Obviously, his 2019 wasn’t one to write home about. His WHIP was atrocious and won’t keep him around for long if he can’t figure that out. He was able to limit the damage a little bit. He didn’t give up a ton of deep balls and kept his ERA below 5.00. Those are crappy silver linings, I know. However, based on his 2019 season, you’ll likely see a repeat in AA to see if he did figure it out. He also didn’t have the healthiest of seasons last year, which is evident in his numbers and innings pitched. But, like I said, he’s still an exciting pitcher who was cracking Top 100 lists just last year. He’s slid a great deal but is only 22, and I see no reason to sour on him yet.
Tyler Callihan, 19, 2B/3B
Highest 2018 Level: Rookie (Billings)
Eye-Poppingest Fact: .172 ISO in 217 PAs in Greeneville. Good hit and power tool.
Most Worrisome Fact: 4.1 BB% and 21.2 K% in Greenevill. Maybe not the best defender.
Alias(es): Tyler Boy, Callihan Auto, Paint Chips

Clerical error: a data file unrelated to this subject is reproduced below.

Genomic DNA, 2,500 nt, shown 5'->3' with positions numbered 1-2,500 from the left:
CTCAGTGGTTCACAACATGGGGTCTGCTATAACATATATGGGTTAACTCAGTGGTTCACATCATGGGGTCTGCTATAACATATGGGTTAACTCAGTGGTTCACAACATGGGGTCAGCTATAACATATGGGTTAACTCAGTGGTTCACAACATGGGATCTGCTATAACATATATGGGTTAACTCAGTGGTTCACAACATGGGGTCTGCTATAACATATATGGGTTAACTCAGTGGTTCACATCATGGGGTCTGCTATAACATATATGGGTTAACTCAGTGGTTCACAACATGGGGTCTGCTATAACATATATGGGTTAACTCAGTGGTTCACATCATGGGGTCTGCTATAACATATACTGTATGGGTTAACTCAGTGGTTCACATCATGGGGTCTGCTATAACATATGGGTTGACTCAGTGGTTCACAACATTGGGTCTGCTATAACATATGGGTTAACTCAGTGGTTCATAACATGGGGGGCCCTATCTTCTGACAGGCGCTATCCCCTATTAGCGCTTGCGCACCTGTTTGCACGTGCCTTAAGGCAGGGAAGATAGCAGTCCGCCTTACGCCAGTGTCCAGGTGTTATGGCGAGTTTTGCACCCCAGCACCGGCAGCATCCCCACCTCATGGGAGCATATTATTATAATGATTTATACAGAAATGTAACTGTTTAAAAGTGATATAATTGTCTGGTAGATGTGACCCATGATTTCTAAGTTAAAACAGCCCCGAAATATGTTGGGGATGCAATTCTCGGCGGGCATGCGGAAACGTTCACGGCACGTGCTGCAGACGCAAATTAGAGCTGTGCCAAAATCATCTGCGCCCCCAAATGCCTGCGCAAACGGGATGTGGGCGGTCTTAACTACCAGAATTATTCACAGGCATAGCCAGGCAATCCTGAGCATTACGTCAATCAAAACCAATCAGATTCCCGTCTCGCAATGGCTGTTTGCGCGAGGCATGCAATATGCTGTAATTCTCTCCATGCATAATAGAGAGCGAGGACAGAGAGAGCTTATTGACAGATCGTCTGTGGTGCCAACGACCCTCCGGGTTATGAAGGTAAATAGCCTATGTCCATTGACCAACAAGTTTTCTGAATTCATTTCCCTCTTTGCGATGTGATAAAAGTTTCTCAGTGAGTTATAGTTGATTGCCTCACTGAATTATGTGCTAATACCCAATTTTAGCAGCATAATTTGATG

Tyler Callihan was drafted by the Reds in last year’s draft in the third round out of Florida. At the time it was deemed a hard signing for the Reds because Callihan was well thought of and had a strong commitment to South Carolina. Instead, the Reds threw $1.5 mil at him to sign and were obviously lauded for doing so. Callihan is viewed by scouts as being a prospect that will be able to hit (55+ possible hit and power tool) with passable defense at 2B and 3B. Basically, he’ll find a place to play because the kid can hit. His only negative tool is that he isn’t very fast. Because of these facts, Callihan could be a fast riser on prospect lists with a good season. He’s not your typical high school draftee because there aren’t quite as many question marks about the kid.
In 2019, Callihan started the year in Greeneville where he got off to a slow start. He had a .250/.286/.422 slash line in 217 PAs. The bigger issues is Callihan didn’t show much of a propensity to take a walk with a walk rate less than 5%. But, it was also his first taste of pro ball and was facing a decent amount of college pitchers. Callihan did finish the year in Billings where he got a small sample size taste of success by hitting .400/.429/.650 in 21 plate appearances with a dinger and a triple. Obviously, the kid has decent power but will need to refine his approach going forward. Kudos for the Reds for continuing to be creative with the draft bonus pool and throw money around at high school kids with serious talent. I wouldn’t be surprised to see Callihan go to Dayton to start the year, but the Reds may be more cautious.
Who is the Reds #5 prospect?
This poll is closed
Jonathan India, INF
Tony Santillan, RHP
Tyler Callihan, 2B/3B